I have no idea of what sort of riding you do. But you certainly do not seem like you hold sustained descents at 35 to 50 mph. Just yesterday I held 25 mph on a very narrow verge with heavy traffic passing at 50 mph+ for 4 miles. I really want you to see a pothole that covers an entire lane when doing a 35 mph descent on a blind turn. Especially if you have to take a medication that screws up your memory so that you have to take a route 10 or 12 times to remember where all the dangers are.

    Last year we had two very good riders descending Mt. Diablo and one struck a deep crack in the road and fell off breaking his neck. He is now a quadraplegic. I dropped into the same crack a couple of months before and rode it out without a fall. The second rider was so traumatized that he cannot descend any more. He loves to climb but will actually walk down hills. And he's an orthopedic surgeon.

    The original head LOOKED like this one: https://silca.cc/collections/replacement-parts/products/silca-17-4-stainless-presta-head but the bottom did not thread on. It slipped up and down. In the up position the pressure on the seal was released and it slipped on and off easily. Then the spring pressure would force the head down closing the seal down tightly. Since the original seals were leather instead of neoprene it was necessary to keep from tearing the seals to pieces in days.
     
  7. cyclintom

    cyclintom Well-Known Member

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    By the way Brian. Do you remember when you used to pump up your clinchers about half way and then let the air out so that the inner tube would re-position itself to the right position in regard to the inner surface of the tire? Without the talc and the new sticky rubber used in tires this has no effect many times and the inner tube will remain improperly positioned in the tire. Then under the weight of a person with the tire heavily loaded if you puncture the tire with even a small pin-point of glass the inner tube will try to re-position itself. This is what causes what should have been a pin-prick into a slice. I haven't seen this from wire flats - only from glass shards.This is why I purchased a bottle of talcum powder.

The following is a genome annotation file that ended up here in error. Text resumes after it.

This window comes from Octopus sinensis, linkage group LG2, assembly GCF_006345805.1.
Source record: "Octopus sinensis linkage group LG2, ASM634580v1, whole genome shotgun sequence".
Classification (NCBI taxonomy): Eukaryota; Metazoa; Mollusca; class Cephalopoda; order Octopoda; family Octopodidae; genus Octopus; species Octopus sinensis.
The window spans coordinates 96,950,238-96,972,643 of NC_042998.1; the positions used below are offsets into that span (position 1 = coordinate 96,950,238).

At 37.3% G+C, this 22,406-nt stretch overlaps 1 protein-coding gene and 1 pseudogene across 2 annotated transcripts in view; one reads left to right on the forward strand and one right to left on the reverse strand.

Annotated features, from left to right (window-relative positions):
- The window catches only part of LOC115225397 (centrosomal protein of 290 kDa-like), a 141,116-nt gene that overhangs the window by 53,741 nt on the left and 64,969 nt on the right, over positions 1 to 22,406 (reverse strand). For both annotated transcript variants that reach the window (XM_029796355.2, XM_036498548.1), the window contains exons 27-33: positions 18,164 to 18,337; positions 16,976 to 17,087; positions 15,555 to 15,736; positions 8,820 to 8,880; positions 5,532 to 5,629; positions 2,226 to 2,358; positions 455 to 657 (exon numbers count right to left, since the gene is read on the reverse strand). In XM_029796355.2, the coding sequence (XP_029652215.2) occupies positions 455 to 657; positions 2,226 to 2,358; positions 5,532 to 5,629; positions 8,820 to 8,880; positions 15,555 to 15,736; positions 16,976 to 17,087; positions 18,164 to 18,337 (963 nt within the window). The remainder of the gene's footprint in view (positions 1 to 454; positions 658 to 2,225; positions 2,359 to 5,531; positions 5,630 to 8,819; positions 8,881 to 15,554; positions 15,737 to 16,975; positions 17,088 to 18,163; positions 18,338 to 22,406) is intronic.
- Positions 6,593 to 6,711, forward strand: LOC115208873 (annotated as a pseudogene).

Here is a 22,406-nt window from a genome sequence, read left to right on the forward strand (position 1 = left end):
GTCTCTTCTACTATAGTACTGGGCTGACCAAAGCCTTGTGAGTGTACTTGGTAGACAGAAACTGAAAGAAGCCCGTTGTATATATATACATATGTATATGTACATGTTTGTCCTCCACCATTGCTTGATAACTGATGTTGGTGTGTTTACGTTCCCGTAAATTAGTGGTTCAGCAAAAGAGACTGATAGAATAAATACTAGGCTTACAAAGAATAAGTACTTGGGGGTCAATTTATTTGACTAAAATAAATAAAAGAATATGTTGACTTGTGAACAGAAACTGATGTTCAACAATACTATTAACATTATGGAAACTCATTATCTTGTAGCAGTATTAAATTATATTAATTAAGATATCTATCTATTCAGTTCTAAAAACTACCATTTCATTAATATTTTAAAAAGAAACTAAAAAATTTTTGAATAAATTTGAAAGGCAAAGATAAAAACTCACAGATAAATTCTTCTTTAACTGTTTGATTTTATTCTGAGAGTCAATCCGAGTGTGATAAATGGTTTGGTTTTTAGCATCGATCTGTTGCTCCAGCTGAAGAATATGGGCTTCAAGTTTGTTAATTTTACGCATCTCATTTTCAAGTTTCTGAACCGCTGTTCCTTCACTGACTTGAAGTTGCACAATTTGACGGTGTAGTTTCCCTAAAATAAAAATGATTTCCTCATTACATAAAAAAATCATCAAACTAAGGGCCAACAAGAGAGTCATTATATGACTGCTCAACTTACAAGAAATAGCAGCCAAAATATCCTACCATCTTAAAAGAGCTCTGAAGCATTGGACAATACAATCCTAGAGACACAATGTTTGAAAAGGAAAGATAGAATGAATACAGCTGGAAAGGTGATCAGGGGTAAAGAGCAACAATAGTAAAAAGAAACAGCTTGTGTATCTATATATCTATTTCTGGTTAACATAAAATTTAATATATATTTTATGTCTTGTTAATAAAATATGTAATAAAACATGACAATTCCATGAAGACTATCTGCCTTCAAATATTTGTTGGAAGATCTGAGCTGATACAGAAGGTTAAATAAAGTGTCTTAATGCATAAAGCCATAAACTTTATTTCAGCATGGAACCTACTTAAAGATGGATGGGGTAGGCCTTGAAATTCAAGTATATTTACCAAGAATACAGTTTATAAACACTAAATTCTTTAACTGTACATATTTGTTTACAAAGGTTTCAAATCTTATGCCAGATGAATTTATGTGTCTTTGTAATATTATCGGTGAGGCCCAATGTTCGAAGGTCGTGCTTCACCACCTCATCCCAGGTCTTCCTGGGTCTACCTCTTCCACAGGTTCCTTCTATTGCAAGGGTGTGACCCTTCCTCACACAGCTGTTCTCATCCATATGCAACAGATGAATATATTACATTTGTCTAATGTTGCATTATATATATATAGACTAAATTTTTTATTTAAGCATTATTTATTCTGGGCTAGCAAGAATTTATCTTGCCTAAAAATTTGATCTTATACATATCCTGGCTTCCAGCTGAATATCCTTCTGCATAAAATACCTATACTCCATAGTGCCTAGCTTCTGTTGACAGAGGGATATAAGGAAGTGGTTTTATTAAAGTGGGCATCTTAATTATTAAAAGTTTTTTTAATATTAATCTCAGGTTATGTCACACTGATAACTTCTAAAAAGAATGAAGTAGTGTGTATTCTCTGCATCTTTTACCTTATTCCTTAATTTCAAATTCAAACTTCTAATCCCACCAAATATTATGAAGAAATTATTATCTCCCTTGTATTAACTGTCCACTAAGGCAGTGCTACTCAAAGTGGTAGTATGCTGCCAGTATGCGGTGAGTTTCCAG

8. BrianNystrom

    BrianNystrom Active Member

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    Sorry, but you're wrong on both counts. After installing the first bead, you start working on the second bead. You release just enough air from the tube to allow the bead to be installed, but not enough that it loses it's shape and you risk pinching it. This is so simple that I can't fathom why you don't understand it. Additionally, by using this method, the tire and tube are properly positioned so there is no stress on the tube when it's installed, eliminating all of the problems that you attribute to a lack of talc.

    I'm trying to help you avoid the problems that you complained about initially. If you're not interested in learning anything, just say so and we can end this thread.

    What's you point? While I don't regularly ride descents much more than a mile long, the hills around here are steep and I'm no stranger to high speeds and long descents. What does that have to do with the topic of tubes?

    If you want to get into a discussion of harrowing situations, I could tell you about descending at 30+ mph in the rain with 5 teammates and encountering a set of raised railroad tracks in the middle of an S-bend. All six of us jumped them successfully, dove into the exit corner, then looked at each other as if to say "What the Hell just happened?". So what? Again, this has nothing to do with the discussion at hand.